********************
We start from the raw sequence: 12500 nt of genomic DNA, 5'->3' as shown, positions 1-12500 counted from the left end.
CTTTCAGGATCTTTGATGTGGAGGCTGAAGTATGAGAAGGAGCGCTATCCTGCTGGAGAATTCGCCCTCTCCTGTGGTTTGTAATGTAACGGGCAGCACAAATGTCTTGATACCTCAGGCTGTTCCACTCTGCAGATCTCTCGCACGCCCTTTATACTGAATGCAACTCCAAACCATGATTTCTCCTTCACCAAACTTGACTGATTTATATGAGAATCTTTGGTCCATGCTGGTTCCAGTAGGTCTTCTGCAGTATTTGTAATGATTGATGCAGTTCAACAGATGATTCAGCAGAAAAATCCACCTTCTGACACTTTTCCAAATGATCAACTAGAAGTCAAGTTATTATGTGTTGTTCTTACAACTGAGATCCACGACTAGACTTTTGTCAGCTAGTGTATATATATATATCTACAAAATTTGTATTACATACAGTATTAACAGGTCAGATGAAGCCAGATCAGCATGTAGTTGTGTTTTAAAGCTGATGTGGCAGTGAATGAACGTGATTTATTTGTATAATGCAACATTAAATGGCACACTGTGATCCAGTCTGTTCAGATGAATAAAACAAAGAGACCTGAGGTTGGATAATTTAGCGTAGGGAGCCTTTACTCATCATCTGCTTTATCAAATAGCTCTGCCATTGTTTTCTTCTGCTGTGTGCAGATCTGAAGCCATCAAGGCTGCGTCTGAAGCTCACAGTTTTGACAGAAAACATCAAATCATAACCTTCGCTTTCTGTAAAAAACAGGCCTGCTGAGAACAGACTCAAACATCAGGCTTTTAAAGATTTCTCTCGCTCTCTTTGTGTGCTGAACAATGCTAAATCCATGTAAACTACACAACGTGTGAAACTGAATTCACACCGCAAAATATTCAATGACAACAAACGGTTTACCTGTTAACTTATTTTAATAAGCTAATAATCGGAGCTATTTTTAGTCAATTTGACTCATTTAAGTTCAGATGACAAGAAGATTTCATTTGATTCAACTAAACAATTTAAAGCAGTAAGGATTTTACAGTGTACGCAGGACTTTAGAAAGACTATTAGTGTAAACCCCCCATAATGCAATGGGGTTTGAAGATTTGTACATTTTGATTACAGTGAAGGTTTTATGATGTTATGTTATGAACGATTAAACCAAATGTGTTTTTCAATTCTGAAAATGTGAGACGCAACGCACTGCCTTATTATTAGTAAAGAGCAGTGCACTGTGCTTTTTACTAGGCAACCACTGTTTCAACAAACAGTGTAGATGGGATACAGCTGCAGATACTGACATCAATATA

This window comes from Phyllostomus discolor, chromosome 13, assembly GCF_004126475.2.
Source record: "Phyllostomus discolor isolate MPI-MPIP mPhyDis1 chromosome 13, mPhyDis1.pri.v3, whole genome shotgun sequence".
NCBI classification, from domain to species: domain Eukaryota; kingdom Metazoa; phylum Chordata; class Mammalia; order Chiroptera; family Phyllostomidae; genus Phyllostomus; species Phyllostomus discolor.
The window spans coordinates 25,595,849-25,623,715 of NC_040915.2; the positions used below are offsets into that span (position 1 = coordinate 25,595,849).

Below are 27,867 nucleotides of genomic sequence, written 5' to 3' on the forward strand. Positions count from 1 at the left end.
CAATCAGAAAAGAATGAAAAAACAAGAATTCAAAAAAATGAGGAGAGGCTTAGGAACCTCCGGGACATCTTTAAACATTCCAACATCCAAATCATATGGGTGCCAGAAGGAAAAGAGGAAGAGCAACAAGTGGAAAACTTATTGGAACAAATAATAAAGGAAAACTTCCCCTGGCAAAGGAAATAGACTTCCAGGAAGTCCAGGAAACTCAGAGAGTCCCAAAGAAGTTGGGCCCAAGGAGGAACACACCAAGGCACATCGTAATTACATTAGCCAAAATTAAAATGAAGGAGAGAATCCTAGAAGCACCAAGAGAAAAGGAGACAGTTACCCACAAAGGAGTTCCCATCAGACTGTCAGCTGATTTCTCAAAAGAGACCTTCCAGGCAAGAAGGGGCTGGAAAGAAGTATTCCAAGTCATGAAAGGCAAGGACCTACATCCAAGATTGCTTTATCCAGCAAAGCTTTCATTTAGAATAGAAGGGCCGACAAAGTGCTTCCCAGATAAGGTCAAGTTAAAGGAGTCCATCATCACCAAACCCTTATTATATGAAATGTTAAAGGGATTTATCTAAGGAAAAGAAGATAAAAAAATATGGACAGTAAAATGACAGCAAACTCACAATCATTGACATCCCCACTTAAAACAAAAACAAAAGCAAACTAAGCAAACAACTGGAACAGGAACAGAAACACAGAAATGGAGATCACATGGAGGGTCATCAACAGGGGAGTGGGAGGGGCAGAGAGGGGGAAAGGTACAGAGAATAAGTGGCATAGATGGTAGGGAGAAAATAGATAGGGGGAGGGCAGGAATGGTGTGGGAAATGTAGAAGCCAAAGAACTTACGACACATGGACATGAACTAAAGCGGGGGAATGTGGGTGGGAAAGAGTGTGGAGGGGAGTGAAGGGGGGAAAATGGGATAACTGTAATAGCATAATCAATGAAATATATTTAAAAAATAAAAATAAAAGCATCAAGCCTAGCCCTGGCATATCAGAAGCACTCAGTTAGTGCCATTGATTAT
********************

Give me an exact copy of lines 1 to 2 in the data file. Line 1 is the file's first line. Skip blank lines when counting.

We start from the raw sequence: 12500 nt of genomic DNA, 5'->3' as shown, positions 1-12500 counted from the left end.
CTTTCAGGATCTTTGATGTGGAGGCTGAAGTATGAGAAGGAGCGCTATCCTGCTGGAGAATTCGCCCTCTCCTGTGGTTTGTAATGTAACGGGCAGCACAAATGTCTTGATACCTCAGGCTGTTCCACTCTGCAGATCTCTCGCACGCCCTTTATACTGAATGCAACTCCAAACCATGATTTCTCCTTCACCAAACTTGACTGATTTATATGAGAATCTTTGGTCCATGCTGGTTCCAGTAGGTCTTCTGCAGTATTTGTAATGATTGATGCAGTTCAACAGATGATTCAGCAGAAAAATCCACCTTCTGACACTTTTCCAAATGATCAACTAGAAGTCAAGTTATTATGTGTTGTTCTTACAACTGAGATCCACGACTAGACTTTTGTCAGCTAGTGTATATATATATATCTACAAAATTTGTATTACATACAGTATTAACAGGTCAGATGAAGCCAGATCAGCATGTAGTTGTGTTTTAAAGCTGATGTGGCAGTGAATGAACGTGATTTATTTGTATAATGCAACATTAAATGGCACACTGTGATCCAGTCTGTTCAGATGAATAAAACAAAGAGACCTGAGGTTGGATAATTTAGCGTAGGGAGCCTTTACTCATCATCTGCTTTATCAAATAGCTCTGCCATTGTTTTCTTCTGCTGTGTGCAGATCTGAAGCCATCAAGGCTGCGTCTGAAGCTCACAGTTTTGACAGAAAACATCAAATCATAACCTTCGCTTTCTGTAAAAAACAGGCCTGCTGAGAACAGACTCAAACATCAGGCTTTTAAAGATTTCTCTCGCTCTCTTTGTGTGCTGAACAATGCTAAATCCATGTAAACTACACAACGTGTGAAACTGAATTCACACCGCAAAATATTCAATGACAACAAACGGTTTACCTGTTAACTTATTTTAATAAGCTAATAATCGGAGCTATTTTTAGTCAATTTGACTCATTTAAGTTCAGATGACAAGAAGATTTCATTTGATTCAACTAAACAATTTAAAGCAGTAAGGATTTTACAGTGTACGCAGGACTTTAGAAAGACTATTAGTGTAAACCCCCCATAATGCAATGGGGTTTGAAGATTTGTACATTTTGATTACAGTGAAGGTTTTATGATGTTATGTTATGAACGATTAAACCAAATGTGTTTTTCAATTCTGAAAATGTGAGACGCAACGCACTGCCTTATTATTAGTAAAGAGCAGTGCACTGTGCTTTTTACTAGGCAACCACTGTTTCAACAAACAGTGTAGATGGGATACAGCTGCAGATACTGACATCAATATA